Big Breakthrough in Cervical Cancer Market: A New Method for Detection of Precursors to Cervical Cancer to Help Local Pathologists
Posted On April 13, 2021
In third world countries, cervical cancer cases have considerably dropped, and appreciation for this should be given to national screening programs. They help in the detection of cell abnormalities and human papillomavirus (HPV) in cervical samples. Even with the statistics looking positive, experts in the medical field believe that total cervical cancer cases would increase globally in the coming years. The main reason for this lies mainly in the shortages of screening resources and HPV vaccines in poor countries. Hence, the most recent need is to develop Innovative Diagnostic Solutions which analyze the local conditions and constraints. This is important if the number of diagnoses has to be increased around the globe.
Researchers might have found a solution in this regard. They recently stated that with the usage of Artificial Intelligence (AI) and mobile digital microscopy, it might be possible to create screening tools. These sorts of tools have the ability to detect precursors to cervical cancer in the settings with limited resources. This would be a significant breakthrough in Cervical Cancer Market as this method would facilitate effective discovery and treatment of precursors to cervical cancer. This would be more relevant for low-income countries, and wherein there is a presence of less advanced laboratory equipment and less number of pathologists.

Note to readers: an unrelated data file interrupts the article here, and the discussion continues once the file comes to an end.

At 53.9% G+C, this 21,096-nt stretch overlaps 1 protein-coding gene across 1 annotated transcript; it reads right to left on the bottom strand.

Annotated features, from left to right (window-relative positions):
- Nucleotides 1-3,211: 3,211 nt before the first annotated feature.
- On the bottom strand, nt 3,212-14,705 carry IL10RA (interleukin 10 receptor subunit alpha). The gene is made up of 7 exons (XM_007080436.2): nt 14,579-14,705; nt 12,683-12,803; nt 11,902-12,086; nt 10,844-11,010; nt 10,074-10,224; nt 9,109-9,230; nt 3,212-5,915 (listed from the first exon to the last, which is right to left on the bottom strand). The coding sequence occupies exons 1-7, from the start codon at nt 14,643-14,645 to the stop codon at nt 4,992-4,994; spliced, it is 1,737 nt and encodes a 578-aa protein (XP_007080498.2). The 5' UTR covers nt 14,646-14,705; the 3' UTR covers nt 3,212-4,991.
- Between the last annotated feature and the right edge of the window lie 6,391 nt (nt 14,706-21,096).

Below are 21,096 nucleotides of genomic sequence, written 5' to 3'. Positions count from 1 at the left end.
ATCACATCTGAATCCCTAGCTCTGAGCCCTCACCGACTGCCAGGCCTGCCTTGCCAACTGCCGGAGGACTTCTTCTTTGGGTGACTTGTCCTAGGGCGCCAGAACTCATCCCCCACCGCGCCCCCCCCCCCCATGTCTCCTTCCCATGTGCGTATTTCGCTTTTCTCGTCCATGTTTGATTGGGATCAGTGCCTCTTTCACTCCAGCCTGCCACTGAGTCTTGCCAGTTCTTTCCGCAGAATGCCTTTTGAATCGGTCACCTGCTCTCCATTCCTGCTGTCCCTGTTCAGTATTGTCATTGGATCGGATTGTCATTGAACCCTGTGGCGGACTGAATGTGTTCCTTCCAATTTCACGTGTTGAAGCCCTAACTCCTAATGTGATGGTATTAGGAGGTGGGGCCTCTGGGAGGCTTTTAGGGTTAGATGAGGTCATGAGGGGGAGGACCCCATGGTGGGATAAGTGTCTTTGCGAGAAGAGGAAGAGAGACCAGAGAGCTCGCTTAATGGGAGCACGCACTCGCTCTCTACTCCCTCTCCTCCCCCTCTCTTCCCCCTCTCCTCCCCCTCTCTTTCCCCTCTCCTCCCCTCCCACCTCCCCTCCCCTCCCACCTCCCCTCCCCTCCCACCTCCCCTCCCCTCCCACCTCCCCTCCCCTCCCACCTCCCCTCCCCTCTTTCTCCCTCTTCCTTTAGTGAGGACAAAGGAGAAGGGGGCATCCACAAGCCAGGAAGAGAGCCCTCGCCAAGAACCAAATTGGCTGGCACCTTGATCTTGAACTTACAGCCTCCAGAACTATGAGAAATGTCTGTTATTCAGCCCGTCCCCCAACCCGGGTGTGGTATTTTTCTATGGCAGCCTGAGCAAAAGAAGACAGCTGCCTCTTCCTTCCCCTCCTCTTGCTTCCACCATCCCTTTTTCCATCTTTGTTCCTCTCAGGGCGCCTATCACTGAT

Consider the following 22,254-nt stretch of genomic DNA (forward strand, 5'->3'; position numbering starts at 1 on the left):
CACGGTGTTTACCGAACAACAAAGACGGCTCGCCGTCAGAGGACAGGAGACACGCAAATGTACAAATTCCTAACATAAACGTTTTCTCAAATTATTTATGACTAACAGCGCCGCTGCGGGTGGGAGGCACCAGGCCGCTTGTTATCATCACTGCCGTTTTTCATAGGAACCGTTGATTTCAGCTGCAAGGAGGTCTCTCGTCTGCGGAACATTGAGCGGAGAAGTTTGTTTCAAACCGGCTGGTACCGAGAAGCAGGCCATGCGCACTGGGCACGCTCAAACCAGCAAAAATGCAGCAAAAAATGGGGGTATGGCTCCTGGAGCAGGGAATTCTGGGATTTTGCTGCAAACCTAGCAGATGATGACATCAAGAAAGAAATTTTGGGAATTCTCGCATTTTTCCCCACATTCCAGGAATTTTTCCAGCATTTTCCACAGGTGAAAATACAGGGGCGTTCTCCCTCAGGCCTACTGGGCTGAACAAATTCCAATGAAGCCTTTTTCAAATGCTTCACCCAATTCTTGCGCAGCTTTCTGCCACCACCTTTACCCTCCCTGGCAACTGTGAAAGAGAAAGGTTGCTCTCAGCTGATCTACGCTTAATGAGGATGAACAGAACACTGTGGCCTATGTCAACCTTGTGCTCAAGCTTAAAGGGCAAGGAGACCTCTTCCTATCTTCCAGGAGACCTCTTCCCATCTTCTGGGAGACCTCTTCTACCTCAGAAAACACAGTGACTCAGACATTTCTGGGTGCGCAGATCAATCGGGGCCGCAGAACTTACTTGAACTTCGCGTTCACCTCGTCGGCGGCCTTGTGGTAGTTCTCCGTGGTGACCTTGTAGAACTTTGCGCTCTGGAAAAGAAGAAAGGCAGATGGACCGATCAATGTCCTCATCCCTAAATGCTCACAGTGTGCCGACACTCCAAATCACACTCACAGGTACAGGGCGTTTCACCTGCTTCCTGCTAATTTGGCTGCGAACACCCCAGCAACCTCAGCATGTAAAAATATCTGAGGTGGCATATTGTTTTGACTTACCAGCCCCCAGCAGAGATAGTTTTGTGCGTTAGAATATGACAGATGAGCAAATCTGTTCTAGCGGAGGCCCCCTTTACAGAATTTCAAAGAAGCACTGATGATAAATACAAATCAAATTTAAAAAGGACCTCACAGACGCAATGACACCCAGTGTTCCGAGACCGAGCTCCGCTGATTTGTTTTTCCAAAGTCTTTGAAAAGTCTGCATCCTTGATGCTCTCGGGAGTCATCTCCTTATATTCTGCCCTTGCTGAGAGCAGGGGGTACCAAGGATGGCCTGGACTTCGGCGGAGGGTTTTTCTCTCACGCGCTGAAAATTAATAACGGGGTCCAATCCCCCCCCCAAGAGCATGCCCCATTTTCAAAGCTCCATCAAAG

The team trained AI systems enough to identify cell abnormalities in the cervix region; early detection of the same can be easily treated. Between September 2018 and September 2019, about 740 smear samples were taken from women at a rural clinic, Kenya. The received samples were digitalized through a portable scanner and uploaded to a cloud-based deep-learning system (DLS) by using mobile networks. Half of the smears were used by researchers to train the AI to identify distinct pre-cancerous lesions, and the other half was used to judge its accuracy.
The received digital assessment by AI was then compared with the physical one made by two independent pathologists. The study concluded that both the assessments were similar in nature. The newly developed DLS was noted to have a sensitivity of 96-100% regarding the identification of patients with pre-cancerous lesions. None of the patients that had high-grade lesions were wrongly assessed to be falsely positive. In terms of identifying smears that did not have lesions, a similar assessment was made by DLS as the two pathologists in about 78-85% of cases.
The team is optimistic that this method would be helpful in excluding a significant amount of smears. This would greatly help free up local experts' time for examining only those patients that stick out. Nonetheless, before this method can be confidently used, there needs to be further research with a sample base that is larger and more diverse.